Noam Chomsky Favored a U.S. War to Conquer Russia

Eric Zuesse

[NOTE: Wherever a reader disagrees with or doubts an allegation that is made in the following, the evidence behind that allegation can immediately be found by merely clicking onto the link where the given allegation is being stated.]

Noam Chomsky, who in a 2005 global poll was voted as the “world’s top public intellectual”, told Qatar’s Al Jazeera television, in a November 24th interview, that Hillary Clinton’s “positions are much better than Trump’s on every issue that I can think of”, so that Americans who didn’t vote for her to become the next President were “making a bad mistake.”

One of those issues (on which he preferred her “position”) was whether to go to war against Russia — an issue on which her statements were remarkably consistent (unlike her positions on most other issues) — namely, that we should engage in a hot war against Russia, and that as the U.S. President she would do so. Trump was opposed to her position that supported each one of the three ways in which she argued for hot war between Russia and the United States (1: establishing a no-fly zone in Syria; 2: responding by physical warfare means — including bombs — against any Russian espionage that entails ‘cyber’ elements which harm U.S. interests or affect a U.S. federal election; and, 3: forcing Russia to restore Crimea to Ukraine). Trump opposed her on each of those three “issues”: he stood against her on each one of those three pathways toward a war against Russia; he opposed each one of the three paths. This was one of the clearest differences between him and her.

Huffington Post, as part of its continuing campaign for Hillary Clinton against Donald Trump, headlined the next day about this AJ interview, “Noam Chomsky: People Who Didn’t Vote For Clinton To Block Trump Made A ‘Bad Mistake’,” and linked there also to a 20 May 2016 interview of Chomsky by Britain’s Guardian“Noam Chomsky on Donald Trump: ‘Almost a death knell for the human species’,” in which Chomsky alleged that Trump was unacceptable especially because of the effect he would have on climate-change:

“What effect would electing Donald Trump have? It’s hard to say because we don’t really know what he thinks. And I’m not sure he knows what he thinks. He’s perfectly capable of saying contradictory things at the same time. But there are some pretty stable elements of his ideology, if you can even grant him that concept. One of them is: “Climate change is not taking place.” As he puts it: “Forget it.” And that’s almost a death knell for the species – not tomorrow, but the decisions we take now are going to affect things in a couple of decades, and in a couple of generations it could be catastrophic.”

On October 2nd, I provided evidence that whereas Hillary Clinton has never verbally denied the reality of global warming, her actual record as a public official (and also the sources of her political funding — both of those factors) point consistently to her being at least as much of a threat against the survivability of this planet’s atmosphere and environment as Trump is. Chomsky pays attention only to words not deeds, and so ignored all of that evidence, which I provided under the sub-head: “5:  Sanders has been consistently opposed to fossil fuels. Hillary has aggressively supported them.”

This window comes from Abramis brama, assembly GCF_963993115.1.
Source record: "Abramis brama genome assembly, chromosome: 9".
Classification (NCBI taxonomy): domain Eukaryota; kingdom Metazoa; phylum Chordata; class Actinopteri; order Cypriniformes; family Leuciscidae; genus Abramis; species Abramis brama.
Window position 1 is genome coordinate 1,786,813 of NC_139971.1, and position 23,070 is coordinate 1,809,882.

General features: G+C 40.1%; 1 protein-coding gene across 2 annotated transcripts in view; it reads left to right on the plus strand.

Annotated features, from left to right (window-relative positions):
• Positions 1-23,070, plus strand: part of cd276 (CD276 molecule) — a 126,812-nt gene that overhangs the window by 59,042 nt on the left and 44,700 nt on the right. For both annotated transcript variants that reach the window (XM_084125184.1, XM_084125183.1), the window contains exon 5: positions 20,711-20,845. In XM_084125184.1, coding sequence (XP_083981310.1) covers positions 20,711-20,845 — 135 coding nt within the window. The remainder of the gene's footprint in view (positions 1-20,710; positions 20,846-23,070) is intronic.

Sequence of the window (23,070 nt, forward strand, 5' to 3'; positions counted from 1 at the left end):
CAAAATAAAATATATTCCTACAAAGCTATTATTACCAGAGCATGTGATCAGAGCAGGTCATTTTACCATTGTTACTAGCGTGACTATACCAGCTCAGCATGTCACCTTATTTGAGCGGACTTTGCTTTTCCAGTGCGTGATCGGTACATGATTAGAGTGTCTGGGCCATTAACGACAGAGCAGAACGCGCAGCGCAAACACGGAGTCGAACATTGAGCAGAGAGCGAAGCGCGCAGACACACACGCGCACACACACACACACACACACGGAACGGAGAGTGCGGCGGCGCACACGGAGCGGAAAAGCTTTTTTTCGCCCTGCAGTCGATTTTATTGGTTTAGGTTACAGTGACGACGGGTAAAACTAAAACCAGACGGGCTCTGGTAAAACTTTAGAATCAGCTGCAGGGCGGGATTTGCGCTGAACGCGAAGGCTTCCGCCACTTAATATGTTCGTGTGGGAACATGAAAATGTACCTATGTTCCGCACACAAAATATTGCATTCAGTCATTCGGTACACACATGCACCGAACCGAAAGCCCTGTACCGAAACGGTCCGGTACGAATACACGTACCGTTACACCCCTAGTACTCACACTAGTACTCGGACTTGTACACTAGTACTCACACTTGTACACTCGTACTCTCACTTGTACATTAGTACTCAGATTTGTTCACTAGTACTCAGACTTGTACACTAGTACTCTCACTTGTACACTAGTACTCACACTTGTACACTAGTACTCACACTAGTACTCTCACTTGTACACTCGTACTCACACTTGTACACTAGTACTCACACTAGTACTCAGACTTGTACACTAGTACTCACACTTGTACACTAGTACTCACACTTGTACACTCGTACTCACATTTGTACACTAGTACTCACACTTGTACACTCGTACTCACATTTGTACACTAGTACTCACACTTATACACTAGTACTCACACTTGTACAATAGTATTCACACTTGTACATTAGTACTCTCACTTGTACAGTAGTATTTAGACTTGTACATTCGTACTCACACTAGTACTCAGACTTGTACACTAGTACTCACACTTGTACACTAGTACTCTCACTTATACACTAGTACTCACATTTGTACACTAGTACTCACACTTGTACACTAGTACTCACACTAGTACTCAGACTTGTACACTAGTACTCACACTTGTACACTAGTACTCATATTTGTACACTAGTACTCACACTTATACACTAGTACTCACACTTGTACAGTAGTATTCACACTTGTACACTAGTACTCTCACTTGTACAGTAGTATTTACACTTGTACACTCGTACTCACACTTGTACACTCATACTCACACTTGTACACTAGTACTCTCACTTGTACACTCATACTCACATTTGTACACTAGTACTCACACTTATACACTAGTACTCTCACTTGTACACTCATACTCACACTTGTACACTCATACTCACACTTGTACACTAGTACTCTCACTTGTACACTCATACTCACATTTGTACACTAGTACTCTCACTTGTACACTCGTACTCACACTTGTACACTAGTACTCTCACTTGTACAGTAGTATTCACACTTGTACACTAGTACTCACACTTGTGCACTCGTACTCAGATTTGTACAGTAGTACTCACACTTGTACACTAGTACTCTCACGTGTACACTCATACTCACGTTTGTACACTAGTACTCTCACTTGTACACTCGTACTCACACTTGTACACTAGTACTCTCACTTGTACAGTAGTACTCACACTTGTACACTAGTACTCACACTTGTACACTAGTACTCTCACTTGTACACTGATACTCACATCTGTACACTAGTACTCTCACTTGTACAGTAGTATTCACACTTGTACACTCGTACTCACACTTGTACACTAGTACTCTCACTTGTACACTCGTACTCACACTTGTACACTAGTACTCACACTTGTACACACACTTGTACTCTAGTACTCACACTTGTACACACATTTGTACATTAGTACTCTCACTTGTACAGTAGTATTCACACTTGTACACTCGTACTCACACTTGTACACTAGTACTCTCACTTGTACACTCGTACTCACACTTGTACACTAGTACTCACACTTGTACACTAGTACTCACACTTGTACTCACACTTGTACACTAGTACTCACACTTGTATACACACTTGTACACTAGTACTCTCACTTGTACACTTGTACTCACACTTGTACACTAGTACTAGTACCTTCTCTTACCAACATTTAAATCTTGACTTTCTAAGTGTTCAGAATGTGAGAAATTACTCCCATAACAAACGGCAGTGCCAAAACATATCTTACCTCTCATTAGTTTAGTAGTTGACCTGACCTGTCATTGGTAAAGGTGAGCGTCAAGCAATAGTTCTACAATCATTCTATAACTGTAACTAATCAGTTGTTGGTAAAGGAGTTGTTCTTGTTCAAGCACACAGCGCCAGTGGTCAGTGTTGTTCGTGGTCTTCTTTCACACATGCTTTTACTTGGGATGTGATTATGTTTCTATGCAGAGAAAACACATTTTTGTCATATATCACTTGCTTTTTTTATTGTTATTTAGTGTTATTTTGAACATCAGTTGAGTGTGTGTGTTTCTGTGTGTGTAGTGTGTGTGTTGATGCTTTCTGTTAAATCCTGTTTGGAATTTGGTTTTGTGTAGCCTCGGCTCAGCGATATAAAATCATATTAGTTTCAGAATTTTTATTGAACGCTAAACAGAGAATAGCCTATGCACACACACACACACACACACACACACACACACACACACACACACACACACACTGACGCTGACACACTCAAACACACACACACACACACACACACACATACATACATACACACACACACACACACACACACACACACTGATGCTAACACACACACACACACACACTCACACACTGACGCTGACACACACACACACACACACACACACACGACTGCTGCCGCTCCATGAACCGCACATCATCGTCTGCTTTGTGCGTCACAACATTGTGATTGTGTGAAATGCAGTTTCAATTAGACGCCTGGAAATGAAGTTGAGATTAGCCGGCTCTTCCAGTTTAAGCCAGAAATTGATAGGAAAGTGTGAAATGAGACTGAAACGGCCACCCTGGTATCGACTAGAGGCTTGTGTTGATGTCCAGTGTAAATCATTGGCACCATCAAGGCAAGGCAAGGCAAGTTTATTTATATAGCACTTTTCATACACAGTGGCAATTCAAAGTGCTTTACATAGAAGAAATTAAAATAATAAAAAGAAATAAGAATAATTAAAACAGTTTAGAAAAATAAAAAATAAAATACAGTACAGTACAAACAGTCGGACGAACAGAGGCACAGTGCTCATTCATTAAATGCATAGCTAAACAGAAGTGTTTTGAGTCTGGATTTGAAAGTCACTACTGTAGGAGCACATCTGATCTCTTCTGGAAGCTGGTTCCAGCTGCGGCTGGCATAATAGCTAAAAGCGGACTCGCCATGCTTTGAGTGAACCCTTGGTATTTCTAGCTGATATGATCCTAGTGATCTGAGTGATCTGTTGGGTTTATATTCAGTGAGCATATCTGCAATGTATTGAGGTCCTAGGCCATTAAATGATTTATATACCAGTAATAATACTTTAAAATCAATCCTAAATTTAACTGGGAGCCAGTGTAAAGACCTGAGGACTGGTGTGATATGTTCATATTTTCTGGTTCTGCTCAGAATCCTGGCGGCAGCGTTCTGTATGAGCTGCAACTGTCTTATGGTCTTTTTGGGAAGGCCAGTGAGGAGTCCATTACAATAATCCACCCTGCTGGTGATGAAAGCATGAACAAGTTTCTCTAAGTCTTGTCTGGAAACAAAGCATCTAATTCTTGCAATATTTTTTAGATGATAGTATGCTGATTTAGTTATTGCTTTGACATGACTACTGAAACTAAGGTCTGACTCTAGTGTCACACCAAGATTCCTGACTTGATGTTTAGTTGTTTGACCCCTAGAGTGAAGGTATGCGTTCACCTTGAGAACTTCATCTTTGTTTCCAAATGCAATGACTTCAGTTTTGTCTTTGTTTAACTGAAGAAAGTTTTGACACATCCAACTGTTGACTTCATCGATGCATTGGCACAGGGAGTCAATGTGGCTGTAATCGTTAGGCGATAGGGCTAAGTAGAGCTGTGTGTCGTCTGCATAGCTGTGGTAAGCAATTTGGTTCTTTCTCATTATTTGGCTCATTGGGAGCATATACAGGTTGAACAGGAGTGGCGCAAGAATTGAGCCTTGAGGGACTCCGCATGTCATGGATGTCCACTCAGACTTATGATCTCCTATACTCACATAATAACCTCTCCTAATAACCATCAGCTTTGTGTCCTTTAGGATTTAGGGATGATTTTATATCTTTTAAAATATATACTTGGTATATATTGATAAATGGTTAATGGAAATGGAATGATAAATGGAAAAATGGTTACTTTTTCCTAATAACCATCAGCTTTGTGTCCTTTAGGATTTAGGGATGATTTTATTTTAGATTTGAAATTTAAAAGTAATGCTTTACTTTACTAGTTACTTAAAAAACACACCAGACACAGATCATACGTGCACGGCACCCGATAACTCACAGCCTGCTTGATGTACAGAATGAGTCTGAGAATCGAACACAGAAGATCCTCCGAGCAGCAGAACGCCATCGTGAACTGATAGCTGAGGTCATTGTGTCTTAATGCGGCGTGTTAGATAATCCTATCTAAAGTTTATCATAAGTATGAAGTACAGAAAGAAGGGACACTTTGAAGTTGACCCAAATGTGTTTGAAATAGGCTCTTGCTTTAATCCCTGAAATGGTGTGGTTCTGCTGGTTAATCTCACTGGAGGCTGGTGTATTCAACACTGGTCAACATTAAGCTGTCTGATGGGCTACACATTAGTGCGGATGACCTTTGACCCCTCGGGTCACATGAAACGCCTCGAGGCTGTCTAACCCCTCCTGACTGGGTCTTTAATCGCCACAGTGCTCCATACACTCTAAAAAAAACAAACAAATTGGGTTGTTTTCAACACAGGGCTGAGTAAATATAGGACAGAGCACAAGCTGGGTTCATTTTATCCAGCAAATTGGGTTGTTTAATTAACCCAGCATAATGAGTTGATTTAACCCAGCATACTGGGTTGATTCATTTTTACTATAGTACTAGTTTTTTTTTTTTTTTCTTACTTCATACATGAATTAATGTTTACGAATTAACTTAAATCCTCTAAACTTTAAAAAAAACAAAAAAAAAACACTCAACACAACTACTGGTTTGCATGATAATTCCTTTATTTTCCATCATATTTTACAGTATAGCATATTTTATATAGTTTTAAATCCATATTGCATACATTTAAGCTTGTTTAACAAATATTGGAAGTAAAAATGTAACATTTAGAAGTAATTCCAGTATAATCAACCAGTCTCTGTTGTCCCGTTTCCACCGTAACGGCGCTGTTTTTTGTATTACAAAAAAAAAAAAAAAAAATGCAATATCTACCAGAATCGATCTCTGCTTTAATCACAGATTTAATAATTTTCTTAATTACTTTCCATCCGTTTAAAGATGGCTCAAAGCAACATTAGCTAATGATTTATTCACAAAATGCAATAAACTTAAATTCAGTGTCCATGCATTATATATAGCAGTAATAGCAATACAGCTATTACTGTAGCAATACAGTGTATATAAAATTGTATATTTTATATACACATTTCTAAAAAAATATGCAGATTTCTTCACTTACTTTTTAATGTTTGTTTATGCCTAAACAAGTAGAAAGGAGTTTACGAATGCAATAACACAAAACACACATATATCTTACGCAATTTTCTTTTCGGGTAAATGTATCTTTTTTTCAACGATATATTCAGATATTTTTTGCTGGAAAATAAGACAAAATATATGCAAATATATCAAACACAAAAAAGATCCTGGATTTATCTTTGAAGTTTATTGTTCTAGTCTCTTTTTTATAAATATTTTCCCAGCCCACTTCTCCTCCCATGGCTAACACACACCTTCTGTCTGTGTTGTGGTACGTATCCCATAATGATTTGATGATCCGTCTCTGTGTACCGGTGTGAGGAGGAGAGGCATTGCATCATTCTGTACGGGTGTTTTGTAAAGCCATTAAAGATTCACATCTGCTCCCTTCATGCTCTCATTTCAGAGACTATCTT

That issue, of global warming, seems to have been #1 for Chomsky, whereas for me it was #2, after the issue of whether or not the U.S. should engage in a hot war against Russia, either in Syria, or in Ukraine, or in Russia itself (which surely would mean a nuclear war).

However, my main disagreement with Chomsky regarding the U.S. Presidential contest is that whereas he implicitly trusted the honesty of — and based his views and made his selection of the candidate to prefer, upon — the merely verbal statements that were made by the candidates, I rely always as much as possible (which in Clinton’s case was 100%) upon the given candidate’s actions not words. Whereas Chomsky invites liars to persuade him, I simply do not; only the choices that a candidate has actually made in his or her official capacity — actions not words — affect my electoral preferences.

One might therefore say that my basic disagreement with Chomsky is epistemological: He arrives at his opinions on the basis of people’s words, whereas I arrive at my opinions on the basis of people’s actions and decisions — not what they say, but what they actually do in the context of the circumstances in which they do it. I do not invite liars to persuade me, whereas he does — and that’s the difference.

But, in any case, Hillary’s consistent — in both her actions and her words — support of the U.S. government imposing a no-fire zone in Syria (or any other country whose government is being actively protected by Russian military forces) was the overwhelming reason why I considered her to be presenting the greatest threat to the continuance of life on Earth of anyone in history, and why I was therefore greatly relieved to learn that she won’t be the U.S. President. The difference between myself and Chomsky on this goes deeper than to political issues, and it reaches to epistemological issues, which is the bedrock of all beliefs.


Investigative historian Eric Zuesse is the author, most recently, of  They’re Not Even Close: The Democratic vs. Republican Economic Records, 1910-2010, and of  CHRIST’S VENTRILOQUISTS: The Event that Created Christianity.